Grant program approved to preserve presidential documents

The Senate Homeland Security and Governmental Affairs Committee Tuesday approved legislation that would establish a competitive grant program to help in the preservation of historical documents from past presidents.

The bill, which was sponsored by Sen. John Warner, R-Va., and cleared on a voice vote in a committee meeting off the Senate floor, would establish a competitive grant program for organizations to help promote historical preservation and access to historical records and documents from past presidents who do not have a library that is maintained by the federal government.

The committee started work on the bill during a markup meeting last week but could not complete deliberations due to a lack of a quorum.

During the initial markup meeting, Warner said there were no federally supported libraries for presidents prior to Herbert Hoover. "The documents and records of these presidents are scattered throughout America," Warner said. "In our view, the federal government should be taking an active role in encouraging the preservation of these documents."

Before the committee adjourned, it approved a substitute amendment to the bill that would allow the National Archives to publish the founding fathers' documents and other important historical documents online in an effort to provide those who do not live near major libraries access to such documents.

In addition, the substitute, which was offered by Sen. Tom Carper, D-Del., and Warner, would require the Archives to develop a plan that prioritizes capital improvements at federally maintained libraries, which would provide Congress with information on which libraries are most in need of repairs.

The amendment also calls on the agency to develop a plan for future presidential libraries that will reduce the costs to the federal government, improve public access and provide better access to historical documents.

Stay up-to-date with federal news alerts and analysis — Sign up for GovExec's email newsletters.
Close [ x ] More from GovExec

Thank you for subscribing to newsletters from
We think these reports might interest you:

  • Going Agile:Revolutionizing Federal Digital Services Delivery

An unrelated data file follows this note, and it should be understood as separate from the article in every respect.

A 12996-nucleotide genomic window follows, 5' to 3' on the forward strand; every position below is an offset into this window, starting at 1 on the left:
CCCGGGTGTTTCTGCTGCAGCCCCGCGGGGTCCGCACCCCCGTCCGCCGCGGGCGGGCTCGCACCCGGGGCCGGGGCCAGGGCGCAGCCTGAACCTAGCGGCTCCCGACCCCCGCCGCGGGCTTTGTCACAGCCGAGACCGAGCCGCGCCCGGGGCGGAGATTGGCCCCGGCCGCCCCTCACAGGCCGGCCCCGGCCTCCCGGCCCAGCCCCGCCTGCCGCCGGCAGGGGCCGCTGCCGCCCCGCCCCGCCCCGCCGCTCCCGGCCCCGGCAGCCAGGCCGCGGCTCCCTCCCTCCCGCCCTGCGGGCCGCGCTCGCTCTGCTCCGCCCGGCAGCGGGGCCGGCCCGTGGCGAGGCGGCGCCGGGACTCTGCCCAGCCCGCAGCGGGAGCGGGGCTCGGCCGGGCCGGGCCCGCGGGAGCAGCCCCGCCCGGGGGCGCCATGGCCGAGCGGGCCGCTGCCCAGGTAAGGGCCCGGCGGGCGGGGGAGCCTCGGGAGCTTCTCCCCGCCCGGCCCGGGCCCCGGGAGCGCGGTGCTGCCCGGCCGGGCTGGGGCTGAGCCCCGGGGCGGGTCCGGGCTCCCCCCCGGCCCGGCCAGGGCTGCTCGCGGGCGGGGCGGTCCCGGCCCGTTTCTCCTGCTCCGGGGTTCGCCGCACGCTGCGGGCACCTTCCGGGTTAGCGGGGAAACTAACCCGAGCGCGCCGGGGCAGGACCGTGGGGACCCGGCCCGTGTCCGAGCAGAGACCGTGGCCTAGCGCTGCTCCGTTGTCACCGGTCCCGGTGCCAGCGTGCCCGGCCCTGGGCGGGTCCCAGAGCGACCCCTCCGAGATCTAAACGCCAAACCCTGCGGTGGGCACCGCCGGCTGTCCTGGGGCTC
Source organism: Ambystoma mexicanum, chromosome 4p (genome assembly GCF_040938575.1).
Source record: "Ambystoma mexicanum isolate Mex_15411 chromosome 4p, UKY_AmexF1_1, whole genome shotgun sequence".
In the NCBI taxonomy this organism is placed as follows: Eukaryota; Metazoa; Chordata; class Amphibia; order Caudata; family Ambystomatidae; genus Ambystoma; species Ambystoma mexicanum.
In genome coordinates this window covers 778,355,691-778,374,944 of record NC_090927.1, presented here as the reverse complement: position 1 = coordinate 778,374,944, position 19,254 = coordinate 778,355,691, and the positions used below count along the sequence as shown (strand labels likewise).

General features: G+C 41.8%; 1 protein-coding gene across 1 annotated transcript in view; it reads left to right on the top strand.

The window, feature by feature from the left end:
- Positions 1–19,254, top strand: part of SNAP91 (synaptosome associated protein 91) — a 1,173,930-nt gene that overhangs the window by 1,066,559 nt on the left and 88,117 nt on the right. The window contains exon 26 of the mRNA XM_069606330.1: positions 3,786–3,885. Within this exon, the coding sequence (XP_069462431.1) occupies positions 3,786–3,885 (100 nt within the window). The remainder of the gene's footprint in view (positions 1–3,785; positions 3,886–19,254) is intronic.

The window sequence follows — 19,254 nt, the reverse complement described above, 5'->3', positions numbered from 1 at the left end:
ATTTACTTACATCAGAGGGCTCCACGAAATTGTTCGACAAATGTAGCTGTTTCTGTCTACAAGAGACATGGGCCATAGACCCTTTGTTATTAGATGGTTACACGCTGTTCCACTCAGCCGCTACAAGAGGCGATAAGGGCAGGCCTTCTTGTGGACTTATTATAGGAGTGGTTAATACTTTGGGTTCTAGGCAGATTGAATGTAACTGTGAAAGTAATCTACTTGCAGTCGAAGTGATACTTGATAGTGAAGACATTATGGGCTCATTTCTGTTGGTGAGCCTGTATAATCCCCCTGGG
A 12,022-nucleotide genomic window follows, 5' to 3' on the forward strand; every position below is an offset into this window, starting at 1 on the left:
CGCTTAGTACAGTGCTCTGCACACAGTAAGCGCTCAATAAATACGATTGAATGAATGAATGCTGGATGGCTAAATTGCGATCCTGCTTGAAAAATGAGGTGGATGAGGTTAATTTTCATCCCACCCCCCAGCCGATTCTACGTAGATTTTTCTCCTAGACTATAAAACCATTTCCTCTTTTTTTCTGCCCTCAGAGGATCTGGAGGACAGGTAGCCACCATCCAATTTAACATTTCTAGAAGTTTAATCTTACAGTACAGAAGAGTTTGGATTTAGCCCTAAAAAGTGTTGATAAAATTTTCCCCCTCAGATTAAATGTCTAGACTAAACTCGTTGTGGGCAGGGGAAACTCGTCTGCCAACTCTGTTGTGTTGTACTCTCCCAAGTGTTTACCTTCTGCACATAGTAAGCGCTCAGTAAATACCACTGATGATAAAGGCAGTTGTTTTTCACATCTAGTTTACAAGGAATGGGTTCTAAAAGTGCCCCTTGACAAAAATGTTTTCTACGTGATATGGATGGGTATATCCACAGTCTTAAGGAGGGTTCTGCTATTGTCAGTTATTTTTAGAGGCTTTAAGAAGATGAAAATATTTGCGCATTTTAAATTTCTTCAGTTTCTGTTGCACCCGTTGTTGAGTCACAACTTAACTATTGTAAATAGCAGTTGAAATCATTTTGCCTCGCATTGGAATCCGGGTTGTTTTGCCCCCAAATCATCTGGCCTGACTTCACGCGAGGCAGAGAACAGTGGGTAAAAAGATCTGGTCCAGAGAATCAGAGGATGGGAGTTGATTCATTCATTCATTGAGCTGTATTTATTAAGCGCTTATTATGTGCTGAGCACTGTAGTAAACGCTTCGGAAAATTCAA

Here’s one indication that times have changed: Harriet Tubman is going to be the next face of the twenty dollar bill. Another sign of change? The way in which the federal government arrived at that decision.

  • Cyber Risk Report: Cybercrime Trends from 2016

    In our first half 2016 cyber trends report, SurfWatch Labs threat intelligence analysts noted one key theme – the interconnected nature of cybercrime – and the second half of the year saw organizations continuing to struggle with that reality. The number of potential cyber threats, the pool of already compromised information, and the ease of finding increasingly sophisticated cybercriminal tools continued to snowball throughout the year.

  • Featured Content from RSA Conference: Dissed by NIST

    Learn more about the latest draft of the U.S. National Institute of Standards and Technology guidance document on authentication and lifecycle management.

  • GBC Issue Brief: The Future of 9-1-1

    A Look Into the Next Generation of Emergency Services

  • GBC Survey Report: Securing the Perimeters

    A candid survey on cybersecurity in state and local governments

  • The New IP: Moving Government Agencies Toward the Network of The Future

    Federal IT managers are looking to modernize legacy network infrastructures that are taxed by growing demands from mobile devices, video, vast amounts of data, and more. This issue brief discusses the federal government network landscape, as well as market, financial force drivers for network modernization.

  • eBook: State & Local Cybersecurity

    CenturyLink is committed to helping state and local governments meet their cybersecurity challenges. Towards that end, CenturyLink commissioned a study from the Government Business Council that looked at the perceptions, attitudes and experiences of state and local leaders around the cybersecurity issue. The results were surprising in a number of ways. Learn more about their findings and the ways in which state and local governments can combat cybersecurity threats with this eBook.


When you download a report, your information may be shared with the underwriters of that document.